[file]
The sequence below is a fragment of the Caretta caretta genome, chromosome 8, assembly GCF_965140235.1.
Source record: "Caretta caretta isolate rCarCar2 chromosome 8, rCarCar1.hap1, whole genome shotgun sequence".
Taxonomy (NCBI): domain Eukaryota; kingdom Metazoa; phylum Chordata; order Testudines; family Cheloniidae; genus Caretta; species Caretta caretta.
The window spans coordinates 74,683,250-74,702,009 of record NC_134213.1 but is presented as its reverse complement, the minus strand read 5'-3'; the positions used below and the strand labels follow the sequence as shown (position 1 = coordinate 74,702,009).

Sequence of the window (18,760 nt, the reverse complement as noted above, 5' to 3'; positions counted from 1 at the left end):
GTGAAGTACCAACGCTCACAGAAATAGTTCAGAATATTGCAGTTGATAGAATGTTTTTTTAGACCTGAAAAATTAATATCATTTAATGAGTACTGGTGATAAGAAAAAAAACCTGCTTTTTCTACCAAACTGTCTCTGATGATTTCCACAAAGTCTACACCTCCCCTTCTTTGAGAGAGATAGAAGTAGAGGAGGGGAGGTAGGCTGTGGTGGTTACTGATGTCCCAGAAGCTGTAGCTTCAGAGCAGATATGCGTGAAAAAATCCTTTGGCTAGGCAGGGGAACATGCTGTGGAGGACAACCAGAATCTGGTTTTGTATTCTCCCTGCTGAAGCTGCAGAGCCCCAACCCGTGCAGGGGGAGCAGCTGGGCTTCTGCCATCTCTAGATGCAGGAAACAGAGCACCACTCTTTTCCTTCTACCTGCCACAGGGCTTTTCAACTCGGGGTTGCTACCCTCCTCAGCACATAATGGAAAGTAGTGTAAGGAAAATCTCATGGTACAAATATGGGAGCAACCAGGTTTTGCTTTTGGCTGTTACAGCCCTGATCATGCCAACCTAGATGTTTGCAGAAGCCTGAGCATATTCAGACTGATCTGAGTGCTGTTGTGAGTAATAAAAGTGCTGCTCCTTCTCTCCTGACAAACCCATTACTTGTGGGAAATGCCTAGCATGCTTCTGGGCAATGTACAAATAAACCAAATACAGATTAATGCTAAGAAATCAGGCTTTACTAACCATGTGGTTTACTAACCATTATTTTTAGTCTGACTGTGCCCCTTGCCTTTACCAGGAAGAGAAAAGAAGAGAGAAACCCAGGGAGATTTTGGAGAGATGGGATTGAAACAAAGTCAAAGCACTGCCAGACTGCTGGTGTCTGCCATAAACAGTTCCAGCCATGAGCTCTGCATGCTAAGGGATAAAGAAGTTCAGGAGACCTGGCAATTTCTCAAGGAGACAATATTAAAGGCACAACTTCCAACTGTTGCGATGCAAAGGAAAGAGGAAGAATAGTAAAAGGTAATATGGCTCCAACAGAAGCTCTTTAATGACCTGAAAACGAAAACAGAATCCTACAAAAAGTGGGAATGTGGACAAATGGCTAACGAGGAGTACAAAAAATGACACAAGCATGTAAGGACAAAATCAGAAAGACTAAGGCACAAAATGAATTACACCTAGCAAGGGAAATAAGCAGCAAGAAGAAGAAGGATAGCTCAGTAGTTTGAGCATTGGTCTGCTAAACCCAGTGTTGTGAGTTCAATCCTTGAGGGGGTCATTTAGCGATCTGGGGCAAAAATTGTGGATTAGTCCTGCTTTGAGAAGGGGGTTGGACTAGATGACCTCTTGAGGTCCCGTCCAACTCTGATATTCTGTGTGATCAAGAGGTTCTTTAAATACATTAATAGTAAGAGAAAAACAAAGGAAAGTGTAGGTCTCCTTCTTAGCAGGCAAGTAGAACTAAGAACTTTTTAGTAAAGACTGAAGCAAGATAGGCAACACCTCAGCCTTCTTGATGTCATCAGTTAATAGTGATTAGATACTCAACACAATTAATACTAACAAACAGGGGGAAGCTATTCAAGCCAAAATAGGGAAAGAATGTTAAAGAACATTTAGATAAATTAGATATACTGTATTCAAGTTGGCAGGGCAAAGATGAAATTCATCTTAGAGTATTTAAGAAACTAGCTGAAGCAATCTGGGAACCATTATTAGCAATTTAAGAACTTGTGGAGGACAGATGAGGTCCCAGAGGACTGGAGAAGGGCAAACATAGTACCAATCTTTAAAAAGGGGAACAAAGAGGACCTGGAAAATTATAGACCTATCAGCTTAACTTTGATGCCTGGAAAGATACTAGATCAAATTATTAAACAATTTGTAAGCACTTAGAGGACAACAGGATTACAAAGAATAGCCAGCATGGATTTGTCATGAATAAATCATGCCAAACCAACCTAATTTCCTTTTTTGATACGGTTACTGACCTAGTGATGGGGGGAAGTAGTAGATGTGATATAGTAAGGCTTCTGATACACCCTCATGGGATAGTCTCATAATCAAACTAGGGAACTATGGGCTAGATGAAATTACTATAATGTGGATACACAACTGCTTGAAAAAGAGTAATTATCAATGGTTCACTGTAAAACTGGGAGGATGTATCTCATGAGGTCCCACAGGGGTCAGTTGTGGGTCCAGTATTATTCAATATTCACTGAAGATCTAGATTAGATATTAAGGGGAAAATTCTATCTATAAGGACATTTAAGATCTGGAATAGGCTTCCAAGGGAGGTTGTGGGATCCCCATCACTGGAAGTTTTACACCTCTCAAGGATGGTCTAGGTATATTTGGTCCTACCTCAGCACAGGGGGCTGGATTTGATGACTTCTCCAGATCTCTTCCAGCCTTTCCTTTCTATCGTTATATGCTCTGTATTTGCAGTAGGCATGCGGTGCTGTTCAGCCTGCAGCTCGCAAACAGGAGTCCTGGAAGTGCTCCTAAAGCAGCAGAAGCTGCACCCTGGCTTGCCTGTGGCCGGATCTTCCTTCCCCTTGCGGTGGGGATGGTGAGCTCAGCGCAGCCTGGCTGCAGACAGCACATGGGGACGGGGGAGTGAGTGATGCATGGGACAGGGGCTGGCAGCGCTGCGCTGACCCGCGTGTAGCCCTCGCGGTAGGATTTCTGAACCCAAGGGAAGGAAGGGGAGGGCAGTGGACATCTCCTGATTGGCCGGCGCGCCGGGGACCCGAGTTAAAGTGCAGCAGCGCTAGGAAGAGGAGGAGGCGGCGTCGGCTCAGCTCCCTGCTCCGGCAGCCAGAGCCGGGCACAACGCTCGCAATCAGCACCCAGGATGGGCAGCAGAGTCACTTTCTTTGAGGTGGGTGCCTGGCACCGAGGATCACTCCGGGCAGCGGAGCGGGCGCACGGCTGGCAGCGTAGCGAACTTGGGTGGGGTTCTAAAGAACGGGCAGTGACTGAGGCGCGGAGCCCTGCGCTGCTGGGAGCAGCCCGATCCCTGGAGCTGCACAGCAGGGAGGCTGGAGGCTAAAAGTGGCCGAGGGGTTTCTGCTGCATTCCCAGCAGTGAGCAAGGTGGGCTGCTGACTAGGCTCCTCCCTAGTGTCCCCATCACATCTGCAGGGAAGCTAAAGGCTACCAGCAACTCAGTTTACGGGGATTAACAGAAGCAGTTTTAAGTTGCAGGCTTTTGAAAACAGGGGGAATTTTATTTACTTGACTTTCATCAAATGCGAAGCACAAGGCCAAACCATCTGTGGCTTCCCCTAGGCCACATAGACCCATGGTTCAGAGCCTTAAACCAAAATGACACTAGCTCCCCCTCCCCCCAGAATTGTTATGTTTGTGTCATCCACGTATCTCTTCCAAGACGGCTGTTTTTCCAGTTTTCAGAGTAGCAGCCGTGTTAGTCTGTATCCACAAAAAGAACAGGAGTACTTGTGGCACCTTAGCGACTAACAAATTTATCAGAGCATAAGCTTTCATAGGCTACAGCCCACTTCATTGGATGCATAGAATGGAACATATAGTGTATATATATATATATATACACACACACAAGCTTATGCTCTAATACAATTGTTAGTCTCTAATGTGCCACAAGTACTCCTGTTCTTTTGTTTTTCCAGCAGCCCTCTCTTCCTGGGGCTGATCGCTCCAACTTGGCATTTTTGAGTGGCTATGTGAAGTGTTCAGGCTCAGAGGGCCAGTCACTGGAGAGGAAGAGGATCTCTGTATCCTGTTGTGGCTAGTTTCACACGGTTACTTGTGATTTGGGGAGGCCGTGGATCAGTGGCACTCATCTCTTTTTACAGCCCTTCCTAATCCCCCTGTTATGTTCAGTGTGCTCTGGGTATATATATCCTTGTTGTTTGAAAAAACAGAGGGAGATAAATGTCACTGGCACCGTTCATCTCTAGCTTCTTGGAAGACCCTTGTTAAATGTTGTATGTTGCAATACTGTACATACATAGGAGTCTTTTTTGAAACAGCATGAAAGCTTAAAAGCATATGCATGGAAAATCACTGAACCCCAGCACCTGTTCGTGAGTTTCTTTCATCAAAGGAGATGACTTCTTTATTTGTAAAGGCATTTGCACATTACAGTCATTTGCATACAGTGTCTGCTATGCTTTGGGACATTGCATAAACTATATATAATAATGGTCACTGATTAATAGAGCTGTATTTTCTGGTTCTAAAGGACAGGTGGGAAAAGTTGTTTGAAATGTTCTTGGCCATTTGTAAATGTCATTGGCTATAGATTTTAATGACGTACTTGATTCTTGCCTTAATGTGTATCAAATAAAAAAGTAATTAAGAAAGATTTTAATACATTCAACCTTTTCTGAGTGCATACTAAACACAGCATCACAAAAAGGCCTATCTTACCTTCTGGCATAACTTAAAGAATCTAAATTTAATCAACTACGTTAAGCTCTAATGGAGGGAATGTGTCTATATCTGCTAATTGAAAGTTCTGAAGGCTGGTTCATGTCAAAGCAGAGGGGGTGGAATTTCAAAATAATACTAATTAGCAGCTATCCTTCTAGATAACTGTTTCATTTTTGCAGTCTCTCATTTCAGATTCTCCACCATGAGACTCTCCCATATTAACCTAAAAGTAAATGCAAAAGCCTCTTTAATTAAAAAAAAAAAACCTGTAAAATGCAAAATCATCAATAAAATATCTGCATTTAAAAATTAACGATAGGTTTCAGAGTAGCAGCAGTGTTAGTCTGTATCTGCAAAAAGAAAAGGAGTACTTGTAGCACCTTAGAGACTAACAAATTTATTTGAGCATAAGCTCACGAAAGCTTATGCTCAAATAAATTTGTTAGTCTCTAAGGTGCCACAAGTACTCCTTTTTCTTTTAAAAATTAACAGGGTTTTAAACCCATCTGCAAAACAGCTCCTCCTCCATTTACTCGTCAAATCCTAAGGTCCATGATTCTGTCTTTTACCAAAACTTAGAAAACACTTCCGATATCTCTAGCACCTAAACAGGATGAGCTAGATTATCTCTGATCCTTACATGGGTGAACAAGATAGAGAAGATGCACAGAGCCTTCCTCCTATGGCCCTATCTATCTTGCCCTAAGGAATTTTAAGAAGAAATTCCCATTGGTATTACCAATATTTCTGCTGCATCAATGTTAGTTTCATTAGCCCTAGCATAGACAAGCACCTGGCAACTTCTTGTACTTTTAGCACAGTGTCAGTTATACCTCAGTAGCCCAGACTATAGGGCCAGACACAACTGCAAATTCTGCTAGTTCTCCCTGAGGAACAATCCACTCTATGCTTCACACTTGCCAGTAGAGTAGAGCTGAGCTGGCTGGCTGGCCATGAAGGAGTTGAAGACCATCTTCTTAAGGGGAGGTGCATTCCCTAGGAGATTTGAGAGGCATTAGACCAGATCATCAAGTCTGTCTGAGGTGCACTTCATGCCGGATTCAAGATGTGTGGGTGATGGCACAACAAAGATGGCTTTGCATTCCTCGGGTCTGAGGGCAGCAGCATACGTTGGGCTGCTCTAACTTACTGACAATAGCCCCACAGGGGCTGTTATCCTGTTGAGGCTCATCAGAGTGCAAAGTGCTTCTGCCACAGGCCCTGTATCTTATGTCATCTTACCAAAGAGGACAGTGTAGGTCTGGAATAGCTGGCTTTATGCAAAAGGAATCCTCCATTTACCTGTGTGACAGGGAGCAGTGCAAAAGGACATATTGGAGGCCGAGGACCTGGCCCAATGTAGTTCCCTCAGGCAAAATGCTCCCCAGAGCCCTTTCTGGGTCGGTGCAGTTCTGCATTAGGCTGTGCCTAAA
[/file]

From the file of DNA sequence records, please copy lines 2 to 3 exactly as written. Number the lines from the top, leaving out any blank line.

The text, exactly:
Source record: "Caretta caretta isolate rCarCar2 chromosome 8, rCarCar1.hap1, whole genome shotgun sequence".
Taxonomy (NCBI): domain Eukaryota; kingdom Metazoa; phylum Chordata; order Testudines; family Cheloniidae; genus Caretta; species Caretta caretta.